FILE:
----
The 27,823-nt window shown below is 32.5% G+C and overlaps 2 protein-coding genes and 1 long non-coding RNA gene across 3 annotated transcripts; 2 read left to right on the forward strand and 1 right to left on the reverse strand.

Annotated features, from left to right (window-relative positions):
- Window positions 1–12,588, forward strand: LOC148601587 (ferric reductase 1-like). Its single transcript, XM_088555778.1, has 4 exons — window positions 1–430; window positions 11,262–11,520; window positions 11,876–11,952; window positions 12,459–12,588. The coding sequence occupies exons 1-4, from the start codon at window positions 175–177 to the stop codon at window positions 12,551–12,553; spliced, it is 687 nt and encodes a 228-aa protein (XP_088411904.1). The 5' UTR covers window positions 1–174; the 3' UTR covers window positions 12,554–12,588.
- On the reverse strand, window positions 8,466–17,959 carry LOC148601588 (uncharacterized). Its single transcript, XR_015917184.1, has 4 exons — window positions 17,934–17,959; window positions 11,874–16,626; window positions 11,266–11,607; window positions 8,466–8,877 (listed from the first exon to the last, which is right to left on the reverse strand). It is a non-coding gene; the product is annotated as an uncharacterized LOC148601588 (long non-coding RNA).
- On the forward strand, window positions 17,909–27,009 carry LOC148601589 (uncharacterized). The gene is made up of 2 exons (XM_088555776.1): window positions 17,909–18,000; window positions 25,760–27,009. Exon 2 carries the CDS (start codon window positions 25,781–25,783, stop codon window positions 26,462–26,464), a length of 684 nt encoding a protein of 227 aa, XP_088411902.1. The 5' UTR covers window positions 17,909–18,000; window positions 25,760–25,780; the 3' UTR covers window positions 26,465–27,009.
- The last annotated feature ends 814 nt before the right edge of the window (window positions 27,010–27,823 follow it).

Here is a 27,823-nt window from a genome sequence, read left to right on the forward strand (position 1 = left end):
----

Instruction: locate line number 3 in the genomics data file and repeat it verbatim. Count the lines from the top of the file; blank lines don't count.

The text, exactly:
- Window positions 1–12,588, forward strand: LOC148601587 (ferric reductase 1-like). Its single transcript, XM_088555778.1, has 4 exons — window positions 1–430; window positions 11,262–11,520; window positions 11,876–11,952; window positions 12,459–12,588. The coding sequence occupies exons 1-4, from the start codon at window positions 175–177 to the stop codon at window positions 12,551–12,553; spliced, it is 687 nt and encodes a 228-aa protein (XP_088411904.1). The 5' UTR covers window positions 1–174; the 3' UTR covers window positions 12,554–12,588.